Recognizing and managing metabolic emergencies due to inborn errors of metabolism (IEM) can be challenging to emergency physicians. Inborn errors of metabolism present similarly to systemic Pathologic conditions and are less common than many other conditions (up to 1 in 800 to 1 in 2500 live births) [1,2], such as sepsis and congenital heart disease. Infants with IEM may have a normal birth and an uneventful period for days to years before manifestation of symptoms. These symptoms are variable in nature and nonspecific, placing a great deal of importance on a thorough yet efficient utilization of labo- ratory tests. Early suspicion, recognition, and initiation of treatment are key to stabilizing these patients and preventing Disease progression. Presentations for IEM can be divided into early and late presenta- tions. In both, manifestations are broad and may include almost every organ system. Neurologic and gastrointestinal manifestations are the most frequent [3]. The major common symptoms of IEM are presented

in Table 1.

Clinical manifestations of the neonatal time period often occur be- tween 3 days and 1 week of life. These early presentations correlate with a complete block of the metabolic pathway or complete absence of an enzyme [4,5,8-10]. These neonates often present with vomiting, tachypnea, gasping, altered mental status, lethargy, and hypothermia [3,6]. More than 90% of patients presenting in this period have neurologic symptoms and/or vomiting [10]. This vomiting in patients with IEM is due to intolerance of a toxic metabolite [7].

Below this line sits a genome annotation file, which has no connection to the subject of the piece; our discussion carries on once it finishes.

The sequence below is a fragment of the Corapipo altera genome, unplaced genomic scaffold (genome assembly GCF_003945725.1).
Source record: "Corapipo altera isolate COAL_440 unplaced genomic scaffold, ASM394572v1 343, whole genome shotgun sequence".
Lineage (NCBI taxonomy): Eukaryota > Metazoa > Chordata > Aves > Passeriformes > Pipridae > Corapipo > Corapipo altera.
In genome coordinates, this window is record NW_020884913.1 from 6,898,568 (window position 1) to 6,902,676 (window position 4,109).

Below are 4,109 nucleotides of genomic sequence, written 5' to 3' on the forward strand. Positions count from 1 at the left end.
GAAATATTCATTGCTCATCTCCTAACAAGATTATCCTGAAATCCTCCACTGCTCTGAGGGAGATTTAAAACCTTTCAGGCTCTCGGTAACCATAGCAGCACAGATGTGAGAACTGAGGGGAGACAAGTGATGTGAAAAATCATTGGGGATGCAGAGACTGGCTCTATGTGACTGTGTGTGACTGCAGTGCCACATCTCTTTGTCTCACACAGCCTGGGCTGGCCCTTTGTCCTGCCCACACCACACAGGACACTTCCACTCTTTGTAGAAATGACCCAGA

Inborn errors of metabolism can also present years later. These later presentations correlate with an incomplete block or absence of a protein/cofactor [4,5,8]. These patients often deteriorate in the setting of an acute stressor, such as infection [6].

An IEM should be considered in any previously healthy neonate with acute clinical decompensation. Although the differential diagnosis of IEM is broad, “THE MISFITS” mnemonic can help ensure that all life- threatening etiologies are addressed [5,9-16].

  • Trauma/Tumor (nonaccidental and accidental)
  • Heart disease/Hypovolemia/Hypoxia
  • Endocrine (congenital adrenal hyperplasia, thyrotoxicosis)
  • Metabolic (electrolyte imbalance)
  • Inborn errors of metabolism
  • Sepsis (meningitis, pneumonia, or urinary tract infection)
  • Formula mistakes (under or overdilution)
  • Intestinal (volvulus, pyloric stenosis, intussusceptions, or necrotizing enterocolitis)
  • Toxins
  • Seizures

Although these conditions must be considered, they are not exclusive of one another. For example, the presence of an infection does not rule out a concordant IEM, as patients with IEM may deterio- rate quickly and become septic [5].

When taking the history, there are several factors that help differentiate IEM from each of the other categories of “THE MISFITS”

? This manuscript did not use any grants, and it has not been presented in abstract form.

?? Conflicts of interest: None.

? This correspondence has not been published, it is not under consideration for

publication elsewhere, its publication is approved by all authors and tacitly or explicitly by the responsible authorities where the work was carried out, and that, if accepted, it will not be published elsewhere in the same form, in English or in any other language, including electronically without the written consent of the copyright holder.

318 Correspondence/ American Journal of Emergency Medicine 34 (2016) 307337